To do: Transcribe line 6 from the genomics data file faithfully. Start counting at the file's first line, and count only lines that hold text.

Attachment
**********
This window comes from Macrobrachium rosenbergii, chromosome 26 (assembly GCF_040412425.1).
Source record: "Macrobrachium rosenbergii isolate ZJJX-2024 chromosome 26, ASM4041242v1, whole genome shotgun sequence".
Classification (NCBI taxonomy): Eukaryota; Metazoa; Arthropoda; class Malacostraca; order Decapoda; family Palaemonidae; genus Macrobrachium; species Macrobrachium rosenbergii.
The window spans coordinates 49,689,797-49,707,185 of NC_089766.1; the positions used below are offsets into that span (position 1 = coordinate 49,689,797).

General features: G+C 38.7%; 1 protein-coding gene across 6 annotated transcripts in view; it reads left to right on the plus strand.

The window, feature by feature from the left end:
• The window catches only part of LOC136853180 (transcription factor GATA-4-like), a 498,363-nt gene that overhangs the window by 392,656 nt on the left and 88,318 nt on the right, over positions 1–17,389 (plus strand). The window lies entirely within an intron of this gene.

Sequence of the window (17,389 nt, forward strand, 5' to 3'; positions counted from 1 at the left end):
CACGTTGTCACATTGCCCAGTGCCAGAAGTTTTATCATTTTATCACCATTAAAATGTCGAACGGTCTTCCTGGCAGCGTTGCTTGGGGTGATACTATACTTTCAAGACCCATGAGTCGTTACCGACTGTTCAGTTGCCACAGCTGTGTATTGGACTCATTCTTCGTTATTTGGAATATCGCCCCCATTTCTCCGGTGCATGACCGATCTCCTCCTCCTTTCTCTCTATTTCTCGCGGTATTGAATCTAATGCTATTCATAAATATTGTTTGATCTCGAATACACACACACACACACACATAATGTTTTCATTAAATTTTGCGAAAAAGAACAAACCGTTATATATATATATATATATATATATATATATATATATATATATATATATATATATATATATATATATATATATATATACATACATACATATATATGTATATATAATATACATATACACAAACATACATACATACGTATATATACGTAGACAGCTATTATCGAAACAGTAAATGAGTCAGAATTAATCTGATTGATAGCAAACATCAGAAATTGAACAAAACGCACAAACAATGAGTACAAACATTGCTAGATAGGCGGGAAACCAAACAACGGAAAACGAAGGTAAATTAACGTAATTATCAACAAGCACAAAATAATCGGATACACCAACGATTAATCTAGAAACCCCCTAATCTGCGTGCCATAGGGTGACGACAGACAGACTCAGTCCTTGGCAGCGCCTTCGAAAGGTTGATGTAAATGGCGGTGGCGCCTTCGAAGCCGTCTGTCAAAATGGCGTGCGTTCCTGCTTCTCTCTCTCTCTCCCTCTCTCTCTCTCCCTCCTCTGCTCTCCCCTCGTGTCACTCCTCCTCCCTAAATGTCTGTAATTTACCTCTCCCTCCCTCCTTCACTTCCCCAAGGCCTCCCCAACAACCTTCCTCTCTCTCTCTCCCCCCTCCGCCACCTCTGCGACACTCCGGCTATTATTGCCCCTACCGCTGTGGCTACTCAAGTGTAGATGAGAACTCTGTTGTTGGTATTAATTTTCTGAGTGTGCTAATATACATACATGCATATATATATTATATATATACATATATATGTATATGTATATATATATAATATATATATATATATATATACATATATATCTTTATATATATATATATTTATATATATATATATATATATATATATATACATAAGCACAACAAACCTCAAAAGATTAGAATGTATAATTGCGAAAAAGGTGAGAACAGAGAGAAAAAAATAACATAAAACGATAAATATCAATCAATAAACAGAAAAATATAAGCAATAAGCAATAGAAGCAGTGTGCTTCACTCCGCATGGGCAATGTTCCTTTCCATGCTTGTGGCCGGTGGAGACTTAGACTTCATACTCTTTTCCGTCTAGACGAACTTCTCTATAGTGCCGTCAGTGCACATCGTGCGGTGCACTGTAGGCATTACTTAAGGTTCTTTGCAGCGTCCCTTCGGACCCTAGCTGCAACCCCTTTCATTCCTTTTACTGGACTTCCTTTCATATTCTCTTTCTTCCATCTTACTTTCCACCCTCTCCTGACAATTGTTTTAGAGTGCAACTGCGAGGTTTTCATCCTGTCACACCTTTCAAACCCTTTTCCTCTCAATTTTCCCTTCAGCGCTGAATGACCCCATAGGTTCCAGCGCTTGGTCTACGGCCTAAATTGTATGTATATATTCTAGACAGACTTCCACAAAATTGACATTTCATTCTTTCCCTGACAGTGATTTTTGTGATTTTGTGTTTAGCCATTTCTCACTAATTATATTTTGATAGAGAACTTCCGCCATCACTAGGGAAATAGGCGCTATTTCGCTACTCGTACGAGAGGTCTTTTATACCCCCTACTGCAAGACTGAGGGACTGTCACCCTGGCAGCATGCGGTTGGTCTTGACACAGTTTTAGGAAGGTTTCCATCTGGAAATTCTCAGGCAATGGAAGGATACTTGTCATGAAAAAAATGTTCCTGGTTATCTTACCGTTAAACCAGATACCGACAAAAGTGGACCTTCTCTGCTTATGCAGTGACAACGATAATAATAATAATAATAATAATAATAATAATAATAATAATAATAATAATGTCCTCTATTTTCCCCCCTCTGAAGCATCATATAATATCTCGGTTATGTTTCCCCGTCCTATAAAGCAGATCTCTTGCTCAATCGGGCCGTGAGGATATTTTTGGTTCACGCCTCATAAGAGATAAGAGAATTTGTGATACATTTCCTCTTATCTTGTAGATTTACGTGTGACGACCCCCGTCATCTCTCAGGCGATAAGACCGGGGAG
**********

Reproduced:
The window, feature by feature from the left end: